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the Complete Review
the complete review - fiction


Why I Killed My Best Friend

Amanda Michalopoulou

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To purchase Why I Killed My Best Friend

Title: Why I Killed My Best Friend
Author: Amanda Michalopoulou
Genre: Novel
Written: 2003 (Eng. 2014)
Length: 257 pages
Original in: Greek
Availability: Why I Killed My Best Friend - US
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  • Greek title: Γιατί σκότωσα την καλύτερή μου φίλη
  • Translated by Karen Emmerich

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Our Assessment:

B : novel of personal and political tensions, better in its details than as a whole

See our review for fuller assessment.

The complete review's Review:

       Why I Killed My Best Friend is narrated by Maria, who tells her story in chapters that alternate between the present and an account of her growing up, from age nine, when she first met the best friend of the title, Anna. When she was nine Maria returned to Greece with her mother, leaving behind the beloved Nigeria where she had grown up. She has difficulty adjusting, but becomes close friends with Anna, who arrives soon later, returning to Greece with her mother just like Maria had -- but from cosmopolitan Paris -- and they remain close for years afterwards. Now thirty-four when she begins her account, Maria hasn't seen Anna in ages -- but her old friend comes back into her life, bringing with it all the unresolved issues from their past.
       Something happened between Maria and Anna at some point, and Maria drops some hints along the way -- mentions of when: "that thing happened to us, after we parted ways for good" and the like. Unfortunately, Maria teases the reader along, holding back and not revealing what it was that drove them apart until very late in the book. Dangling the promise of some pivotal moment in the characters' lives, and then holding back on what it was is a dangerous game for a writer to play and Michalopoulou barely gets away with it. Arguably, Maria must make her way to that point, reliving the past -- her entire complicated relationship with Anna -- before she can address that momentous event itself, but the pay-off here barely seems to justify it. Michalopoulou complicates matters by then not focussing on the big reveal but going on to land a one-two punch of follow-ups -- another big reveal of an event from the distant past (going back full circle in the narrative and helping to explain a few things), and then an easy-out conclusion that allows her to neatly tie-up the story, the cheapest way of solving a problem like Anna.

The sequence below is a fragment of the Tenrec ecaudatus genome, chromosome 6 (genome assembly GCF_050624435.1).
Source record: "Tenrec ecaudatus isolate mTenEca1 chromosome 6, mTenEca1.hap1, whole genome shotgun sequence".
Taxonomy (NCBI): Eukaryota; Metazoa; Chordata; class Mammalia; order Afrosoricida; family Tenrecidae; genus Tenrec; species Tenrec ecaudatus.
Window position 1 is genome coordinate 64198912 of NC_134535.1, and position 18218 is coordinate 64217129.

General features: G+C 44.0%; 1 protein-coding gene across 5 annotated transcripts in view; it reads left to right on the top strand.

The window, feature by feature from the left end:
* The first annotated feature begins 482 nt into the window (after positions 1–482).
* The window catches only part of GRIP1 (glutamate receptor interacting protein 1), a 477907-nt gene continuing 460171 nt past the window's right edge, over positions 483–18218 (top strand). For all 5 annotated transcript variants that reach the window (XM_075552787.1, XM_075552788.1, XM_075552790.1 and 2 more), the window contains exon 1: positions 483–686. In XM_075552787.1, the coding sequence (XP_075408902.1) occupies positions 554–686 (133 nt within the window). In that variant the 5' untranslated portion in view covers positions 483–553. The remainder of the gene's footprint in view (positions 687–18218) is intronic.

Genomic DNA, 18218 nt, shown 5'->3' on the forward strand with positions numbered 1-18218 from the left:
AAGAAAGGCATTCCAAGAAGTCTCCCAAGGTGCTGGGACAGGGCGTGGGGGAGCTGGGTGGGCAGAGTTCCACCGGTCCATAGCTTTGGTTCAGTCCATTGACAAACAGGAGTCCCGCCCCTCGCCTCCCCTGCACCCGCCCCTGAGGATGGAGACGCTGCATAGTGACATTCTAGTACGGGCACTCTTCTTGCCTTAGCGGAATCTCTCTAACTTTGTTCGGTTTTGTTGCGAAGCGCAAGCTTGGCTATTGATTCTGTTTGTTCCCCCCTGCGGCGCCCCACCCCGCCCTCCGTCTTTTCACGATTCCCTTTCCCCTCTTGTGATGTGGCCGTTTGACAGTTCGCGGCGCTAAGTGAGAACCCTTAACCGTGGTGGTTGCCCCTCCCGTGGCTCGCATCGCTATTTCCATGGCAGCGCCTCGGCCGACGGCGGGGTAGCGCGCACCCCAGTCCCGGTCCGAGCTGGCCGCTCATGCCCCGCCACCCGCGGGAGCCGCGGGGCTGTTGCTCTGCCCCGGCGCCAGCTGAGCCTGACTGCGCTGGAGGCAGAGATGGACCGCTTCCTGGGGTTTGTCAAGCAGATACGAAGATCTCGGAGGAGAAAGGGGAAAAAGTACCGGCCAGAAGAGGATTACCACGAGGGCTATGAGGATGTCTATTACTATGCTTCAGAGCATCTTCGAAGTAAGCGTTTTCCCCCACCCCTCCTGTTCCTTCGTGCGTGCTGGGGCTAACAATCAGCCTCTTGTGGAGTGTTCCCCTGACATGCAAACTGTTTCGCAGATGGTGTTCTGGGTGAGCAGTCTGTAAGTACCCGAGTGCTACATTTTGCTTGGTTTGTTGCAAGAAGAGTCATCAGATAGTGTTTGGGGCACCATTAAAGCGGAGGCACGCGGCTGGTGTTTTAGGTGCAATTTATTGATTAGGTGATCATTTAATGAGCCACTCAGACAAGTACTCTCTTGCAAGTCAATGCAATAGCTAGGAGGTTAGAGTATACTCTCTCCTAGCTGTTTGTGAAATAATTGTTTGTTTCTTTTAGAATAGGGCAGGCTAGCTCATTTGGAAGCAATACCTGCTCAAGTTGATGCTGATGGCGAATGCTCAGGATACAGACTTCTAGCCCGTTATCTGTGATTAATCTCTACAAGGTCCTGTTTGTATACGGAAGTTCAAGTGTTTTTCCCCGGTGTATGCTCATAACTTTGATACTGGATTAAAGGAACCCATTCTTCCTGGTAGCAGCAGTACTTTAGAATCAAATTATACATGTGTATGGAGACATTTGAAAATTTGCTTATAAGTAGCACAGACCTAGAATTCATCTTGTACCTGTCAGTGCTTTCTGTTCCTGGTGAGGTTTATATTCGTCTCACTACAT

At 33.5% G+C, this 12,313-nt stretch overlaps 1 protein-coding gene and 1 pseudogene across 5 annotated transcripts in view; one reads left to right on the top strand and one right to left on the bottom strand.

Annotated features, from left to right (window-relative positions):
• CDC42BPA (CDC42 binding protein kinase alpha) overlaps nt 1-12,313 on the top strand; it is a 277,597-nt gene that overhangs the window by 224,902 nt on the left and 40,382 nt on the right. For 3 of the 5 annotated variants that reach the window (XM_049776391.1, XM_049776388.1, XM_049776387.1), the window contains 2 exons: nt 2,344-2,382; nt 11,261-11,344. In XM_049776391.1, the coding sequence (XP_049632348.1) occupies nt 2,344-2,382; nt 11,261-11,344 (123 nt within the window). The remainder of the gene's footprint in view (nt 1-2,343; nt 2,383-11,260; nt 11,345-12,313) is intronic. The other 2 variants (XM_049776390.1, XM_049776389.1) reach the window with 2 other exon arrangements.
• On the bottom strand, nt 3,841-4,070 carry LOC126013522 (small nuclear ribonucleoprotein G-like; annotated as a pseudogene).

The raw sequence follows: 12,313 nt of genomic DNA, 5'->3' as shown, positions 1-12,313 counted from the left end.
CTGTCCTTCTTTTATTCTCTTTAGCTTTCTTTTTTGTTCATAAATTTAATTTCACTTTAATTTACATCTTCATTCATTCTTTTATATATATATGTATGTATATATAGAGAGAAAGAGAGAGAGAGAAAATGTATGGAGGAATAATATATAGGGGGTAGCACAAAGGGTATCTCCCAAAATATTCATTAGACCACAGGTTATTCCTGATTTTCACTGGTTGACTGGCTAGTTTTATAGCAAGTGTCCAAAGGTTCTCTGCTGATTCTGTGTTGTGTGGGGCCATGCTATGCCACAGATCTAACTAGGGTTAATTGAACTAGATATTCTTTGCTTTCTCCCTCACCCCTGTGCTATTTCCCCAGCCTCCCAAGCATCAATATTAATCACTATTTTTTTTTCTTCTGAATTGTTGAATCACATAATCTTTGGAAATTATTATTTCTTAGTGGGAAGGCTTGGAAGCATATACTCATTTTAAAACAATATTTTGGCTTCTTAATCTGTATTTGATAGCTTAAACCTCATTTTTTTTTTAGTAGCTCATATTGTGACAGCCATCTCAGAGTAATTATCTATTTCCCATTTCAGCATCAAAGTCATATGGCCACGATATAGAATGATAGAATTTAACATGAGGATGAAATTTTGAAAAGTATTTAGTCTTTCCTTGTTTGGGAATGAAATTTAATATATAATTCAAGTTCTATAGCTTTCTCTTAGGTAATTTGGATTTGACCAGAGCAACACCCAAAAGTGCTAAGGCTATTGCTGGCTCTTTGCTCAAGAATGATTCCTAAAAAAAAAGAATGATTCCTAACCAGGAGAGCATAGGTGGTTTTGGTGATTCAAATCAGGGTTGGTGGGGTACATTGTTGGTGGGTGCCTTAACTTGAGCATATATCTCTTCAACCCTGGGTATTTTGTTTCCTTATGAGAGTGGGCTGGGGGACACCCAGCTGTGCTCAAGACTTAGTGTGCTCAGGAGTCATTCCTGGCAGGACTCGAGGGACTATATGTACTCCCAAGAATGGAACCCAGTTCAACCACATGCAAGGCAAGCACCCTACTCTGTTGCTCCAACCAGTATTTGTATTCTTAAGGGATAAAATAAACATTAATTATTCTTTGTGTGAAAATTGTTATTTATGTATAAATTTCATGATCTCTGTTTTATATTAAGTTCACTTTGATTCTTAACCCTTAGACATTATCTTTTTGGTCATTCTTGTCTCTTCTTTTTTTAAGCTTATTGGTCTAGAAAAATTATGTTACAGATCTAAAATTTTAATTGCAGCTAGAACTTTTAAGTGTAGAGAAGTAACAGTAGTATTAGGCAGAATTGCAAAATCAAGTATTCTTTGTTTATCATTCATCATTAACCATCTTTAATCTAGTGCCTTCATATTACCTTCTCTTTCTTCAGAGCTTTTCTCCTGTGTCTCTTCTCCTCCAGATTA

Anna and Maria's relationship seems, throughout, childish and familial -- there's a deep emotional sort of bond, but they often are at odds with each other otherwise. It can seem that their relationship never really matures, but in fact Maria doesn't have any satisfactory relationships at all: she loves her parents, but isn't particularly comfortable with them and true intimacy with the great love of her life -- and the man she is living with when the novel begins -- is out of reach, since he is a homosexual. If not quite as hard and severe as the novels of Elena Ferrante, Michalopoulou's certainly resembles them in her stark, unforgiving examination of relationships -- though she undermines herself in keeping those secrets in what is otherwise so forthright a narrative.